The Utility of Clinicians Ratings of Anxiety Using the Pediatric Anxiety Rating Scale (PARS)
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- Ginsburg, G.S., Keeton, C.P., Drazdowski, T.K. et al. Child Youth Care Forum (2011) 40: 93. doi:10.1007/s10566-010-9125-3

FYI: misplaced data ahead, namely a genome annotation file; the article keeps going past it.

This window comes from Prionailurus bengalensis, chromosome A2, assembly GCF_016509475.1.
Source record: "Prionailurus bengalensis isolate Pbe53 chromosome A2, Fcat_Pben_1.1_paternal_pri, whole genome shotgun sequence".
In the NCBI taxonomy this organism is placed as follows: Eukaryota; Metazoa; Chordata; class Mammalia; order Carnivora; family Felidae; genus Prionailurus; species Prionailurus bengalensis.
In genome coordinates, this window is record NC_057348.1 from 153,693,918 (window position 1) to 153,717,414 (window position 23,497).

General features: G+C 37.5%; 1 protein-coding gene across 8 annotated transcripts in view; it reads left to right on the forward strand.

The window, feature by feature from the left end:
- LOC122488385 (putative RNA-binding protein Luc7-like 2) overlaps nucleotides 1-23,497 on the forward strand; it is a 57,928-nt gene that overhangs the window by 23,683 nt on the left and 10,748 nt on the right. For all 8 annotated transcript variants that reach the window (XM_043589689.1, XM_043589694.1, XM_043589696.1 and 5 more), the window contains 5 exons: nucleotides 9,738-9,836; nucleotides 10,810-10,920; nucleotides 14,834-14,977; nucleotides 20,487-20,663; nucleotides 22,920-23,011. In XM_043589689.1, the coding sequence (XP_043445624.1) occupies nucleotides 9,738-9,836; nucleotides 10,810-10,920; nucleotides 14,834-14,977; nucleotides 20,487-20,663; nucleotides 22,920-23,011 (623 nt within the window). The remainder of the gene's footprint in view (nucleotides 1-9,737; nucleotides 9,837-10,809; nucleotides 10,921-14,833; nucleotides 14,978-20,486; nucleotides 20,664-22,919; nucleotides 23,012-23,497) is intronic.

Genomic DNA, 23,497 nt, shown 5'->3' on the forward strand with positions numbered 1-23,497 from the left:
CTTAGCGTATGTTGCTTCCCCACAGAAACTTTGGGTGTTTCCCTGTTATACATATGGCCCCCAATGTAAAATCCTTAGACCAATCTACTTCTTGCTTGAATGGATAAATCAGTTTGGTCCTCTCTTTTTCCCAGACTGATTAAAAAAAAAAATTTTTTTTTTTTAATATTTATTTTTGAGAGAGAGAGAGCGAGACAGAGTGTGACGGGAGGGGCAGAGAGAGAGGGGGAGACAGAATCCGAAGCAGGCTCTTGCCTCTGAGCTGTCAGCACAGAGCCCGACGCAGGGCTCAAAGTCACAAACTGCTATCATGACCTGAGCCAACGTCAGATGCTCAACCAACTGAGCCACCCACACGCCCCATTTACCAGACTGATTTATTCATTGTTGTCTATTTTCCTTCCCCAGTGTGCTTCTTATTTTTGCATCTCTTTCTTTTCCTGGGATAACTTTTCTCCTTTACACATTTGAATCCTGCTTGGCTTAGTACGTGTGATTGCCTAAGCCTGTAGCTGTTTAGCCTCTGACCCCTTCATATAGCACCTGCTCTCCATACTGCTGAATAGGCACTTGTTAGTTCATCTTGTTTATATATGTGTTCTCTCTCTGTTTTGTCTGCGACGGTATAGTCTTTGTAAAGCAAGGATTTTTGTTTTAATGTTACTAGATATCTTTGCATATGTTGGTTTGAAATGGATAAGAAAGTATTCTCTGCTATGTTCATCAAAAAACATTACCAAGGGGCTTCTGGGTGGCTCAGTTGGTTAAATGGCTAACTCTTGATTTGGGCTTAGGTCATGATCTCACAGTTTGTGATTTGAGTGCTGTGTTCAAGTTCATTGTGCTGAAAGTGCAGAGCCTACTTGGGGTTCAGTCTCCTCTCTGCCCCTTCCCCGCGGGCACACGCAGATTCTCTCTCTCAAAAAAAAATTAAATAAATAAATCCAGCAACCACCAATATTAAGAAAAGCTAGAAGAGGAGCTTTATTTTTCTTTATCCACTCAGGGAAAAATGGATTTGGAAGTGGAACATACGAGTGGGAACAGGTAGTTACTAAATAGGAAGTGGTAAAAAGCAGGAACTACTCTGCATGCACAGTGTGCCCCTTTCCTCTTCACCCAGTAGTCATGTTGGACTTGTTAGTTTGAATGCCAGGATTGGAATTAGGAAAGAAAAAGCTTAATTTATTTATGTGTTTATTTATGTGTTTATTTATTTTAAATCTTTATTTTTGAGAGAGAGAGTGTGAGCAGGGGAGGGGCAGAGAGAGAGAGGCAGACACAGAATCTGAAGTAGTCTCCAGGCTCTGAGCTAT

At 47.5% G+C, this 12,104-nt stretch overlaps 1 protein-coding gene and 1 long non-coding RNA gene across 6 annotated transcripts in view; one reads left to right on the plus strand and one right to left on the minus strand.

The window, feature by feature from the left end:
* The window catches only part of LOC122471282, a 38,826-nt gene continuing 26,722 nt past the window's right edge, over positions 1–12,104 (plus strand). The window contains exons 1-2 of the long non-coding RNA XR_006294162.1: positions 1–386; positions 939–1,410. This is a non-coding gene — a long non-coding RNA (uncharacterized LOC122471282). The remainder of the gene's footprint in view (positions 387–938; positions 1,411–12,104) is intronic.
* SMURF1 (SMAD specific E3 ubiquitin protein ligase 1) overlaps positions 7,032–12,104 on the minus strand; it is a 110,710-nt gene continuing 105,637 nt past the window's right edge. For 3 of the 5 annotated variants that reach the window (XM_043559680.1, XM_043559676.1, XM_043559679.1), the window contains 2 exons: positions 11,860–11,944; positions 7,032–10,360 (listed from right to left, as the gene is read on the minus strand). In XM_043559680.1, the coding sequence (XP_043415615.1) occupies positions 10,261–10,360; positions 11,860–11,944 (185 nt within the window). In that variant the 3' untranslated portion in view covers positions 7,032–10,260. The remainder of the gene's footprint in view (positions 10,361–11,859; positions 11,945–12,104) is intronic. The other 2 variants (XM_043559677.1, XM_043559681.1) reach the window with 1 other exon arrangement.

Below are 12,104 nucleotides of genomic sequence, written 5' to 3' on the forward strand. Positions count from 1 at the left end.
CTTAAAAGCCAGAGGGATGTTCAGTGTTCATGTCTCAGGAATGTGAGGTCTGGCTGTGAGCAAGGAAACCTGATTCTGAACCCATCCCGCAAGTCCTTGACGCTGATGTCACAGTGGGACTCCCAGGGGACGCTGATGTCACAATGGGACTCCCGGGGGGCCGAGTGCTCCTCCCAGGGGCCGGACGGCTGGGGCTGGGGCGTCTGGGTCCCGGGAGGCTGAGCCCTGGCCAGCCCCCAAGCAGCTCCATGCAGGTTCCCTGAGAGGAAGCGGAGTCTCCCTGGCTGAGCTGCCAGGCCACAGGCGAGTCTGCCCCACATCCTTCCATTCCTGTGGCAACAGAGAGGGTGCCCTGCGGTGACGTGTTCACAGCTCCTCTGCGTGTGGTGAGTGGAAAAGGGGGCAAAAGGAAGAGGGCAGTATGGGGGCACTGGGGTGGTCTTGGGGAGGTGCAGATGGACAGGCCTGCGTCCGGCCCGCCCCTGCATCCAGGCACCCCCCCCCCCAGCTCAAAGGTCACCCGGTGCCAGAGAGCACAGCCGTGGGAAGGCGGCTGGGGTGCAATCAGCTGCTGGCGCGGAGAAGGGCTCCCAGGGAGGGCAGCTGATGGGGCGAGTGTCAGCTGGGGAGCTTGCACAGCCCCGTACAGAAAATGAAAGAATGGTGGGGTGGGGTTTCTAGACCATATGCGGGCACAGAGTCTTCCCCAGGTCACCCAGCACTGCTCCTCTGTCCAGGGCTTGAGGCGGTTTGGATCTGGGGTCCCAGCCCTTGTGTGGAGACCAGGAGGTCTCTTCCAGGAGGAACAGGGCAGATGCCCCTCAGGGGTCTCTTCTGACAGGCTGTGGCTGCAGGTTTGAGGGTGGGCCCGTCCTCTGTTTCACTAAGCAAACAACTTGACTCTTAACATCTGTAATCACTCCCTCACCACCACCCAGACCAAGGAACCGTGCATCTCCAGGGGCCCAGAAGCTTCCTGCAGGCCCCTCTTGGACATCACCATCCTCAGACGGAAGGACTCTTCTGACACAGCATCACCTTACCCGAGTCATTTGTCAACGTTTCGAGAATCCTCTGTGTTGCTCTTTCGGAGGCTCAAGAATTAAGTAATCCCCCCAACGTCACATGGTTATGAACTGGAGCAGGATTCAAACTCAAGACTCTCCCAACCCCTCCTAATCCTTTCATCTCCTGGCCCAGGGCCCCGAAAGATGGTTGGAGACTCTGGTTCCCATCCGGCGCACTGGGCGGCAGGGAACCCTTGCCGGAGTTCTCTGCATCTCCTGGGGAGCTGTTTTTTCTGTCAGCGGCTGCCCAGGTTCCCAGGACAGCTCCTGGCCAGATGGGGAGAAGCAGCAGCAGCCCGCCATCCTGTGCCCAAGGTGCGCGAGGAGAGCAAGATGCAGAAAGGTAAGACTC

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Clinician ratings of anxiety hold the promise of clarifying discrepancies often found between child and parent reports of anxiety. The Pediatric Anxiety Rating Scale (PARS) is a clinician-administered instrument that assesses the frequency, severity, and impairment of common pediatric anxiety disorders and has been used as a primary outcome measure in several landmark treatment trials. However, no data on nonanxious youth have been published. The purpose of this study was to address this gap by examining clinician’s ratings of anxiety on the PARS in a volunteer sample of youth without anxiety disorders (n = 84; ages 7–12; 51% female, 75% Caucasian). The nonanxious sample was comprised of youth with (At-risk; n = 36) and without (Healthy; n = 48) anxious parents. Data were also used to evaluate the reliability (i.e., internal consistency), convergent, and divergent validity of the clinician-rated PARS. In addition, a receiver operating curve analysis was used to determine optimum cut off scores indicative of clinical levels of anxiety by comparing PARS scores between these nonanxious youth and a clinically anxious sample (n = 77) randomized in the Research Units of Pediatric Psychopharmacology (RUPP) anxiety study (RUPP 2001). Results indicated that anxious and nonanxious youth were significantly different on all PARS severity items. Optimum cutoff scores of 11.5 (5-item total score) and 17.5 (7-item total score) discriminated youth with and without anxiety disorders. Cronbach alphas for the Healthy and At-risk sample were .90 and .91 and .75 and .81 for the 5- and 7-item total PARS scores respectively, supporting the measure’s internal consistency among nonanxious youth. PARS total scores were positively correlated with other measures of anxiety (i.e., the Screen for Child Anxiety Related Emotional Disorders) for the At-risk but not Healthy subsample. PARS scores were not significantly correlated with depressive symptoms (i.e., Children’s Depression Inventory). Overall, findings support the utility of clinician’s assessments of anxiety symptoms for nonanxious youth. Using the PARS can help facilitate determining whether a child’s anxiety level is more similar to those with or without an anxiety disorder.